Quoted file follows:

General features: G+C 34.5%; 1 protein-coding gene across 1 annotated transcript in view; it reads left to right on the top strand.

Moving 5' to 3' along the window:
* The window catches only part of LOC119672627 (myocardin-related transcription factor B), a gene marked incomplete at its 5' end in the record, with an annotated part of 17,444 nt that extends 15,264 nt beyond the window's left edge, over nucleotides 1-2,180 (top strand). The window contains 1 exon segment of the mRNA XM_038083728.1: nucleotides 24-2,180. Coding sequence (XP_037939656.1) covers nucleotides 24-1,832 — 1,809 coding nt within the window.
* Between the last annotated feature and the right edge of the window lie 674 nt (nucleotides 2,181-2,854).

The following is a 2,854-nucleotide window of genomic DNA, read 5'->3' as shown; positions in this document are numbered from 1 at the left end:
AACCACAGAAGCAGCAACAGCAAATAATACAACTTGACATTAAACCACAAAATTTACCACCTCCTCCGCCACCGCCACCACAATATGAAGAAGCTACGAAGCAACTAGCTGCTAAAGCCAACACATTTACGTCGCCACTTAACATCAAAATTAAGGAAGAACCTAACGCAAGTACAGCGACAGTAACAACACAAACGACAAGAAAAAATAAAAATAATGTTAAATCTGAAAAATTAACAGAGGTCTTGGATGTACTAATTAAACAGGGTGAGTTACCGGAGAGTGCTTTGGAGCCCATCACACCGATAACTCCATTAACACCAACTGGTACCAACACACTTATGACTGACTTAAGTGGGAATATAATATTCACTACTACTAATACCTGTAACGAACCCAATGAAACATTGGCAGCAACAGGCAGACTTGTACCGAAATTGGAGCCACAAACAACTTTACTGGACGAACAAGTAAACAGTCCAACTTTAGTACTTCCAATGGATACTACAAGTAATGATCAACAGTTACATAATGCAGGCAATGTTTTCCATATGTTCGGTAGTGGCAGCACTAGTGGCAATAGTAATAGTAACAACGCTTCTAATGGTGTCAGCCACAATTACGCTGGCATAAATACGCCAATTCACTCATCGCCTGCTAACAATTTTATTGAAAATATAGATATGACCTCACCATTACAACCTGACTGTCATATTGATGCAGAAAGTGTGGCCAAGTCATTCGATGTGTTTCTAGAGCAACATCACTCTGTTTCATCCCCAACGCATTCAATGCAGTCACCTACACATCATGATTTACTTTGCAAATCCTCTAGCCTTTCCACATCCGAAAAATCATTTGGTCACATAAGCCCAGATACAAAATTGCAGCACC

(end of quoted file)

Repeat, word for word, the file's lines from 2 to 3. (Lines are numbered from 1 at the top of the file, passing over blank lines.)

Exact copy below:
Moving 5' to 3' along the window:
* The window catches only part of LOC119672627 (myocardin-related transcription factor B), a gene marked incomplete at its 5' end in the record, with an annotated part of 17,444 nt that extends 15,264 nt beyond the window's left edge, over nucleotides 1-2,180 (top strand). The window contains 1 exon segment of the mRNA XM_038083728.1: nucleotides 24-2,180. Coding sequence (XP_037939656.1) covers nucleotides 24-1,832 — 1,809 coding nt within the window.